Last night, Belle & Sebastian made my heart explode with warmth and joy. There’s been a cloud hovering over me for months, the type of blues that can’t ever be remedied by song, but for a few hours last night my mind was calm. I danced and laughed. I put things on hold.

That’s probably why the drive home, one that included sheets of rain and darkness, was so perfectly sound tracked by Esmerine’s new record. Dalmak is a gorgeous collection of songs, steeped in Turkish influence and rich in emotion and nuanced sounds. Dalmak is a verb that roughly translates to contemplation. To be absorbed by something. To dive in headlong without fear of consequence. After escaping for a few hours, my mind wanted to start asking questions again.

This record is an exploration of self. Esmerine compositions are emotional portals for the listeners. There is significance in these songs, and the band uses their notes to convey heartfelt and deep emotion. This record is triumphant when asked, but still grounded in sadness. Nothing in my life is fused with the livelihood and beauty you find in Turkish markets or the political strife the country’s citizens face on an everyday basis, but these songs still act as a gateway into my own soul. These songs force me to think, to explore, to question. They make me want to love, to hold, to push on.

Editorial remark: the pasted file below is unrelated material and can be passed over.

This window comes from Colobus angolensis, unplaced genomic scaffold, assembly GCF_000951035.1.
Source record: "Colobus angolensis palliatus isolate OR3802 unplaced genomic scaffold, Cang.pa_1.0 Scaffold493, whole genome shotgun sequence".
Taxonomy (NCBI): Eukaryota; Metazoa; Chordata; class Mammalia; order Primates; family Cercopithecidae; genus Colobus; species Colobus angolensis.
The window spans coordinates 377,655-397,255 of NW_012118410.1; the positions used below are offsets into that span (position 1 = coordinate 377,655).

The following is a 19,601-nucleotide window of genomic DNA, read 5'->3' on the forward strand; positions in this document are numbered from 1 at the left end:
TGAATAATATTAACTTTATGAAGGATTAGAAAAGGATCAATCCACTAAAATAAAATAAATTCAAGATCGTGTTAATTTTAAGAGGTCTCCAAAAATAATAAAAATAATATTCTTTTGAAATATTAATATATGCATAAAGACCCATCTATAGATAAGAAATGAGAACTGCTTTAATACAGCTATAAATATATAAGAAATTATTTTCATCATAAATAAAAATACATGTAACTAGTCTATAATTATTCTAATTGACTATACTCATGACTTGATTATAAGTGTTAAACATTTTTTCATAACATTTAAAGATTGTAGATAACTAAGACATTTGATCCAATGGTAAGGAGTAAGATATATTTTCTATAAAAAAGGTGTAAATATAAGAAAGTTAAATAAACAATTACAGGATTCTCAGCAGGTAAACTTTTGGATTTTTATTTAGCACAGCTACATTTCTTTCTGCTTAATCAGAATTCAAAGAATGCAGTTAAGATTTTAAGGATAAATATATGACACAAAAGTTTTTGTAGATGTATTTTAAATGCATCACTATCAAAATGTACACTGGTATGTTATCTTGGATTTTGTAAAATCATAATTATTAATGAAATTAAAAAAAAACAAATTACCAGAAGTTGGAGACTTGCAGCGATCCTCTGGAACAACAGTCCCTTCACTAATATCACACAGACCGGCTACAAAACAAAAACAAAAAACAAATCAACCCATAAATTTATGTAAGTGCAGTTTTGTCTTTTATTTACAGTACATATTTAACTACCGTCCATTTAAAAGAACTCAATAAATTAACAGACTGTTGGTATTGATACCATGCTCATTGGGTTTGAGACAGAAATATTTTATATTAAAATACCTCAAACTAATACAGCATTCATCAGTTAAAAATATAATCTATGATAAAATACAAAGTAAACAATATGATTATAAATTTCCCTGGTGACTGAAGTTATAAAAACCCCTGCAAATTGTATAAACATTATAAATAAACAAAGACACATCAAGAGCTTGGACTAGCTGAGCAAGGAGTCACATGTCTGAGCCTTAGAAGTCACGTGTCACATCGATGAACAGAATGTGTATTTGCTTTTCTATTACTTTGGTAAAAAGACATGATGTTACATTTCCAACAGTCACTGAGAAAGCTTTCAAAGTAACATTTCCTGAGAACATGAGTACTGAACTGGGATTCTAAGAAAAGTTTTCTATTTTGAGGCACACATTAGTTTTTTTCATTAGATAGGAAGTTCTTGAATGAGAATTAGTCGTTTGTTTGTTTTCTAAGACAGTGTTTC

“Translator’s Close II” is driven by percussion. It crackles with energy and electricity, and as I rocketed home through darkness with rain pelting my windshield, it felt right.